Examining both the broad purpose of the 1951 conveyance of the mineral estate and the expected manner of enjoyment of this property interest, it appears that the rights to the geothermal resources are part of the grant. A principal purpose of this conveyance was to transfer those underground physical resources which have commercial value and are not necessary for the enjoyment of the surface estate. (See Western Development Co. v. Nell (1955) 4 Utah 2d 112, 288 P.2d 452, 455.) The trial court correctly determined that the mineral grant herein conveyed to respondent the right to the geothermal resources located in, on or under the property in question.
Judgment is affirmed.
Hearing denied; MOSK, J., dissenting.
1. There is no contention here that appellants derived their title from the U.S. Government; therefore, the holding of United States v. Union Oil Co. of California (9th Cir. 1977) 549 F.2d 1271, cert. den. —- U.S. ——, 98 S.Ct. ——, 53 L.Ed.2d ——, wherein the U.S. Government was deemed to retain the right to geothermal resources by virtue of its reserving mineral rights to the patented property, is not dispositive of the present appeal.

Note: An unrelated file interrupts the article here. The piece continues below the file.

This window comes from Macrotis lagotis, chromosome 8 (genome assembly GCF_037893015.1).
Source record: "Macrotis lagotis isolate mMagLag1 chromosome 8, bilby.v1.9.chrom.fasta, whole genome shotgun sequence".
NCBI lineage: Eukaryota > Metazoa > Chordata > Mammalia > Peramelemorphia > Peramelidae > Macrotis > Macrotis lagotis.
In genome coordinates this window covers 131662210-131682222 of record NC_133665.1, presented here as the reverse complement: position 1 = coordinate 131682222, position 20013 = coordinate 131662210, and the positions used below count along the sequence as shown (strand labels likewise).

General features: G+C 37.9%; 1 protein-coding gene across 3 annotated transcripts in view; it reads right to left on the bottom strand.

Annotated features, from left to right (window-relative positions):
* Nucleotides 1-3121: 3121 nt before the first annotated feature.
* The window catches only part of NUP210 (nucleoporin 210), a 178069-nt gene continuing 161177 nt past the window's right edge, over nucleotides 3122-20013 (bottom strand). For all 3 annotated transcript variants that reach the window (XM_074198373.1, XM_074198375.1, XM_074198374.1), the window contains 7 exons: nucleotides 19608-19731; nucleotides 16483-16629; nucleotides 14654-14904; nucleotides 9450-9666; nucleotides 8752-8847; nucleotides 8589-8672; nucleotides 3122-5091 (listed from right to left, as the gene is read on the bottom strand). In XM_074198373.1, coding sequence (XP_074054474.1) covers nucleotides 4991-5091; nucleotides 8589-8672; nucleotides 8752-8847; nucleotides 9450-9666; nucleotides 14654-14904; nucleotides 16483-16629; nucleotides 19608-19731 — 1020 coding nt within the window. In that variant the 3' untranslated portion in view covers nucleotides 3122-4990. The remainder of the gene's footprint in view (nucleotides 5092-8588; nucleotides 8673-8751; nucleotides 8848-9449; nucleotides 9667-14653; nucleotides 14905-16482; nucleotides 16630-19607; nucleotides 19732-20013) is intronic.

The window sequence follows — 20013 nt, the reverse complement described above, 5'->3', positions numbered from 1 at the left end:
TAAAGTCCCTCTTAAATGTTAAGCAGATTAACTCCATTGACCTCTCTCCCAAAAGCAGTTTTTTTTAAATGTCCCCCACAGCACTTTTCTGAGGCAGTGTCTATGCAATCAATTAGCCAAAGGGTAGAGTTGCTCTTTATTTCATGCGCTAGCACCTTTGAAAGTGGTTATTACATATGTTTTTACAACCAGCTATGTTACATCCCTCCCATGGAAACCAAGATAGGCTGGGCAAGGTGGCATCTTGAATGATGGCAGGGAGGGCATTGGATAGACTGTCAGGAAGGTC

2. The first California legislation, in 1965, enacting a statutory scheme for the regulation of geothermal resources was made a part of Division Three of the Public Resources Code (s 3700 et seq.), which is entitled “Oil and Gas.” The Geothermal Resources Act of 1967, relating to the leasing of public lands for the extraction of geothermal resources, is also located in the Public Resources Code in Division Six dealing with “Oil and Gas and Mineral Leases.” It can be inferred from the placement of these statutes that the Legislature viewed geothermal resources as a mineral.
SCOTT, Acting Presiding Justice.
FEINBERG and DRAPER (Retired Presiding Justice of the Court of Appeal, assigned by the Chairperson of the Judicial Council), JJ., concur.